All over America there has been exciting and broad based protests against the narrow passage of Proposition 8 in California. To see so many of the LGBT community feel passionately about their freedom is uplifting and a good omen for our struggle. Especially inspiring is to witness so many of our youth seize their own future and insist on full equality. The size of the crowds have been astounding, the perseverance is impressive and the chants certainly creative. Intense dialogue is taking place all over America about what went wrong, who is to blame and in some cases seeking to punish those who disagreed with us. Some of these actions have been wise and some have been very foolish.
Among the most foolish has been the dialogue around the African-American vote in California. It has been tinged in places with racism, not based totally on good knowledge, lacks a historical perspective and certainly doesn't create an atmosphere to build a better coalition.
Let me say that the purpose of building a movement/ campaign is to create a winning coalition. Sometimes it doesn't have to be a majority coalition but at least one strong enough to protect an unpopular minority from the tyranny of a majority. Our movement and our protests should not be about punishing our enemies but bringing enough of them to our side, not necessarily to love us, but to ensure our freedom and full equality. I really don't care if someone doesn't like me, I do care if that manifests itself in taking away my rights, being an oppressor and actions that lead to violence. Nowhere in our splendid constitution does the word "comfortable" appear as a criteria for freedom and equality.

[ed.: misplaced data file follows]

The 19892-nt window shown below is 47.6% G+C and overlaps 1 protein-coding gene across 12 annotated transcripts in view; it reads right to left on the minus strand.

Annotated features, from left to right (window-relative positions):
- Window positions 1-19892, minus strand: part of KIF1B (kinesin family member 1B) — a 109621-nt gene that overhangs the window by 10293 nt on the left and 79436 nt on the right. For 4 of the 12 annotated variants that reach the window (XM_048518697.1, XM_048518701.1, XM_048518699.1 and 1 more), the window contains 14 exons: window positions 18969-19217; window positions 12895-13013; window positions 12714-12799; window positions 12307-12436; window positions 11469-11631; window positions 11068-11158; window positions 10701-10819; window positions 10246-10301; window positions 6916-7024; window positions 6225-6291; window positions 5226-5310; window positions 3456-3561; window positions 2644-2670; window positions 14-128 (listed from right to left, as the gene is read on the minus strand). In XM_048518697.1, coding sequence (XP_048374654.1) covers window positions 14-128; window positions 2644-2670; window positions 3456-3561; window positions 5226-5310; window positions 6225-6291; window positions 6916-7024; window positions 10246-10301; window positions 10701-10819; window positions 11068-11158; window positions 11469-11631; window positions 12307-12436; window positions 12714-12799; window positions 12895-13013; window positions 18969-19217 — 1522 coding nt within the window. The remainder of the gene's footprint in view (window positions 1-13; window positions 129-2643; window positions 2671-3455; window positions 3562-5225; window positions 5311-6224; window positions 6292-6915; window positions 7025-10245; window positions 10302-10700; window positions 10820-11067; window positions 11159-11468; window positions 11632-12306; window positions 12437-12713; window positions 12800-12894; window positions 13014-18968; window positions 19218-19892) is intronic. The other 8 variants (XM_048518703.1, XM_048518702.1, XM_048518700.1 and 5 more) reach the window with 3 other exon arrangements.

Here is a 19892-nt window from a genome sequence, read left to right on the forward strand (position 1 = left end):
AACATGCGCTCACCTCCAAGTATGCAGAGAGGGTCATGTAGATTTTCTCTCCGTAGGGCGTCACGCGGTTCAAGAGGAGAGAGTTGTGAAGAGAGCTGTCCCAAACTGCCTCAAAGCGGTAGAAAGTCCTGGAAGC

Now in relationship to the African-American community, much has been made of a CNN exit poll that show 70% of that community voting "Yes On Eight". Dr. Fernando Guerra of Loyola's Levy Center for the Study of Los Angeles did a far more extensive poll than CNN and found that the 70% figure was way too high. The figure is closer to 57% (still not acceptable) but a long way from the 70%. Other models that I have been running in an attempt to get the facts and not the emotions show the latter a more likely figure.
The other data that appears to be emerging (BUT yet to be totally verified) is that African-Americans who early voted (which was a huge number) voted YES while those on election day voted NO. Remember we did not do extensive campaigning in many of the African-American precincts until the final week or so which was long after tens of thousands had already voted. Our campaign was slow to use Obama's opposition to Proposition Eight which he gave the day after the initiative qualified five months before the election.
Now historically, the African-American community has been our strongest ally. I have been working in LGBT rights since 1976 and no other community has consistently supported us like the African-American community. In two huge past initiative battles that we won statewide in California, No on 6 and No on 64, the African-American community gave us some of our largest margins. Leaders like Mayor Willie Brown, Congresswoman Maxine Waters, deceased Congressman Julian Dixon and others too numerous to menton often were the first to speak up if our oppressors were coming after us. We have a long valuable historical and powerful coalition with the African-American community and I would hate to see us do damage to it in our passion. This is no small political matter and should be treated by the LGBT community with the utmost of care. Our leaders must lead on this one, do some self-examination and approach our long time friends with a smile and a handshake.
I am not here to second guess the very capable people who run this campaign. They gave us their heart and soul and we honor them. However in moving forward we must understand how we can do better. Certainly we all agree on a daily basis we all can do better. We need a really good CSI type forensic type examination of this election before we blindly make plans to go forward. There are so many questions unanswered at this stage about outreach and education.
The LGBT community knows discrimination as does African-American community. Our struggle for freedom is the same but our road is unique and different. We should stop connecting our path to freedom with the noble African American struggle for freedom. They are two different journeys. Embraced our own struggle and inspired others by our unique stories. Now is the time for cooler heads to prevail, leaders to speak out and to honor a rich history between our two communities